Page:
Gas accounting and witness size


#1

We want to have a gas payment mechanism where the base gas charged for a transaction has a component which is approximately linearly proportional to the witness size. In the earlier 1-layer account model, this was accomplished fairly easily by charging a fixed amount of gas (eg. 3000) per account, plus a fixed amount of gas per byte in the account’s code and storage. In the 2-layer model, this is not as good an idea, because the actual witness size corresponds to the logarithm to the size of the storage tree, which is not available to the EVM, and even if it were there is always the possibility of attacks that try to create maximally inefficient trees that have witnesses of size linear in the size of the tree. To avoid all of these issues, charging directly for witness size seems maximally prudent.

The question is, how?

Here are a few alternatives:

Charge the validator

  • How it works: charge the validator for each byte in the witness, or alternatively for the number of state objects in the witness. Allow transaction senders to provide an additional gas stipend of their choice, and leave it to validators to only accept transactions that include a stipend large enough to pay for their access list
  • Pros: simple at consensus layer
  • Cons: requires validators to implement a more complex transaction sorting algorithm than before

Charge gas based on “necessary witness”, calculated in real time

  • How it works: when processing each transaction in a block, calculate the number of state trie node needed to access all of the accounts from the current state (ie. the pre-state of the transaction). Charge N gas per state trie node.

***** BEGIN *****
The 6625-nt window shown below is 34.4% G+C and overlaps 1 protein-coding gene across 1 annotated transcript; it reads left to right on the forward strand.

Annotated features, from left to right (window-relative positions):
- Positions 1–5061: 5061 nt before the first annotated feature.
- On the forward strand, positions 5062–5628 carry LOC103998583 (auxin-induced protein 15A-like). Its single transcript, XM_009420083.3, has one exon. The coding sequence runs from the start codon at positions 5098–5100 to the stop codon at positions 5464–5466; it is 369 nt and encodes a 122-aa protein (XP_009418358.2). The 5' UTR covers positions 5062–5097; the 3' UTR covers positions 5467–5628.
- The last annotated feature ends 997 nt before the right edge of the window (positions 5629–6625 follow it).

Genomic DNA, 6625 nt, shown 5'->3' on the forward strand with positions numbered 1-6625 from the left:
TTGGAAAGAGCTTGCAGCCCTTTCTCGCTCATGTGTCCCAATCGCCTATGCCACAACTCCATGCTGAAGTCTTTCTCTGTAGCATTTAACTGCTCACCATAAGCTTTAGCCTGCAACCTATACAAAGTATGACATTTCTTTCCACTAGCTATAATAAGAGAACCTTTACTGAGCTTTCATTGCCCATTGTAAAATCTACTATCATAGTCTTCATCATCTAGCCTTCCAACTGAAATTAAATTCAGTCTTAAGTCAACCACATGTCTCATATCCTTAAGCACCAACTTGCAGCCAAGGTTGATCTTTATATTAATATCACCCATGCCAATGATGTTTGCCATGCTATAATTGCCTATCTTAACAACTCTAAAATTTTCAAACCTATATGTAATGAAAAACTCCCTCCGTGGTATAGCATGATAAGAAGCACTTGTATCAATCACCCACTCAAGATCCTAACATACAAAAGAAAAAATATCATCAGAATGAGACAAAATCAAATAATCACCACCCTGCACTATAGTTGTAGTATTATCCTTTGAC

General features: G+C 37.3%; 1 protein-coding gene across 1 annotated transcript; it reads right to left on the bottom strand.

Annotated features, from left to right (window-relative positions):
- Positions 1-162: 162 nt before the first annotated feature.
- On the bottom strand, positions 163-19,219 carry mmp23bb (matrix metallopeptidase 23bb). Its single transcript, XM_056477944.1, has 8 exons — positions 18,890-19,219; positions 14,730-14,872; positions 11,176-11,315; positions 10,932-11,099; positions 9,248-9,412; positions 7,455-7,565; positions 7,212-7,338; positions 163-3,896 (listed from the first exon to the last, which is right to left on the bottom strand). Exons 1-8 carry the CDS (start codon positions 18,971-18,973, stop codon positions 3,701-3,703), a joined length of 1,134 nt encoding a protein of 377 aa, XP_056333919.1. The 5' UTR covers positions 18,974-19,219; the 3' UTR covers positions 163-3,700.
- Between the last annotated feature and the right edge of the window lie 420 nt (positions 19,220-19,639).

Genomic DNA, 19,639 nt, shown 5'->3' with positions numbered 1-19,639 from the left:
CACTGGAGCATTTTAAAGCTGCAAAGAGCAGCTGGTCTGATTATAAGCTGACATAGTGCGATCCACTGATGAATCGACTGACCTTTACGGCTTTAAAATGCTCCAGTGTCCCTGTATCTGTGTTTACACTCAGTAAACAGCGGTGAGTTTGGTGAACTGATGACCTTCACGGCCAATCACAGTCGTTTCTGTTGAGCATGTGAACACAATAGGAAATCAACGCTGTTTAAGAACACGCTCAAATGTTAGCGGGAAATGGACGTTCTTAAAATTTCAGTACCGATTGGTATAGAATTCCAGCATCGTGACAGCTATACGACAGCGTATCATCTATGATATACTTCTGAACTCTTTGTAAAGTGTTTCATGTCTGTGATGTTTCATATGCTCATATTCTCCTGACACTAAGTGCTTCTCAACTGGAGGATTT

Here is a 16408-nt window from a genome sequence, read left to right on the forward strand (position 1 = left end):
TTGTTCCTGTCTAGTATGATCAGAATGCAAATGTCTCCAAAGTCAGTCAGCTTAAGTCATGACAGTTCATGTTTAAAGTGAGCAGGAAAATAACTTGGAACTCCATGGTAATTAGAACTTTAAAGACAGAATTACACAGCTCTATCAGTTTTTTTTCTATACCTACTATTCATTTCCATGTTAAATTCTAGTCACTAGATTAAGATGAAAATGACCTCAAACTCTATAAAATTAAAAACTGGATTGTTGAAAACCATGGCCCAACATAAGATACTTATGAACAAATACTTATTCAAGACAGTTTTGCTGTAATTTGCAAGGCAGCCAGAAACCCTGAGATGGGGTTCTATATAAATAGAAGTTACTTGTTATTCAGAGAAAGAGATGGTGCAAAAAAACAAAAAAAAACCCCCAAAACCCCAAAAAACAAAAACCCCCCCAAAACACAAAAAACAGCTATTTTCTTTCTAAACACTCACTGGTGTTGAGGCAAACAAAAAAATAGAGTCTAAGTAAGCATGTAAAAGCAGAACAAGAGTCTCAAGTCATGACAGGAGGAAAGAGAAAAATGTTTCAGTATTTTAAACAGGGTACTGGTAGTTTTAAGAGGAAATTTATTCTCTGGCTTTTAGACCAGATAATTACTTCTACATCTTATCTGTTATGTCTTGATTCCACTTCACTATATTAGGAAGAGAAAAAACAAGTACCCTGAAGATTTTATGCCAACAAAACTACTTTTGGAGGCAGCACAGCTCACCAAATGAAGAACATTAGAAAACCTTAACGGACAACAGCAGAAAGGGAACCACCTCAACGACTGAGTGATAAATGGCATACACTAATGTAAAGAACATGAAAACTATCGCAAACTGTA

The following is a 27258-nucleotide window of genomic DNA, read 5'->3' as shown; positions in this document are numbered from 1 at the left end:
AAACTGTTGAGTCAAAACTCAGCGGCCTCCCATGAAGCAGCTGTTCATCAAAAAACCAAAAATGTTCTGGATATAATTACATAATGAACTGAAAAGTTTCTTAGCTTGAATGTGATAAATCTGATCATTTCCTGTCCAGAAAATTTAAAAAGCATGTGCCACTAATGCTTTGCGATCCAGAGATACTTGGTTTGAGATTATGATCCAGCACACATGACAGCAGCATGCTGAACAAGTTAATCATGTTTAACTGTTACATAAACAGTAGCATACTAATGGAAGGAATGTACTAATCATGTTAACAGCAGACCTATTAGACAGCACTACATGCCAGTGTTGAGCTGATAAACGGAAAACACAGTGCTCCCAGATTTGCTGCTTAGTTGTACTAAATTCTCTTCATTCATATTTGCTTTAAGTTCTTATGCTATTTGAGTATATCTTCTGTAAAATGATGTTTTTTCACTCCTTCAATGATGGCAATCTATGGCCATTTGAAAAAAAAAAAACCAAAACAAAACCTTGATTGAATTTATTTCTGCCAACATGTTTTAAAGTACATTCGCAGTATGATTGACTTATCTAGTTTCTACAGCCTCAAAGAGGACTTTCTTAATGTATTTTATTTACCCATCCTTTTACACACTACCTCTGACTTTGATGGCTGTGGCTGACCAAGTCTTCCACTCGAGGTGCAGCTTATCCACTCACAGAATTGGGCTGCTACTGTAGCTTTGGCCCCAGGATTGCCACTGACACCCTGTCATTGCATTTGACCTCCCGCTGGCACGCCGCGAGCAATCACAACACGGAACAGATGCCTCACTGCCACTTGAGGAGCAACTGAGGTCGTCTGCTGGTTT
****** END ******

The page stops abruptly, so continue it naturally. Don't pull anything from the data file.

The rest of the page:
• Pros: does not require fancy validator transaction sorting logic
  • Cons: requires knowing the pre-state of the transaction, making parallel execution and cross-transaction caching impossible

Charge gas based on “necessary witness”, calculated based on block pre-state

  • How it works: when processing each transaction in a block, calculate the number of state trie node needed to access all of the accounts from the pre-state of the block. Charge N gas per state trie node.
  • Pros: does not require fancy validator transaction sorting logic, and allows parallel execution. Also, aligns well with actual costs (since the witness in the block must be based on the block pre-state, not the mid-state)
  • Cons: more complex and ugly (though not too ugly; it’s already the case that witness validation for every transaction must be done at the start of block execution; this just adds a step to witness validation that computes a witness data cost for each transaction)

So far I lean slightly toward the first or the third, but there may be other approaches that we have not yet considered.


#2

Below are some ideas to shoot for charging a fixed amount of gas. This would keep things simple at the consensus layer. It would also make gas estimation simpler, and would be one less thing for application developers to worry about (micro-)optimising.

  1. Find or build an accumulator with constant-sized witnesses. Constant-sized witness accumulators are not uncommon in the literature; see for example the table on page 14 here where most of the accumulator schemes considered have constant-sized witnesses.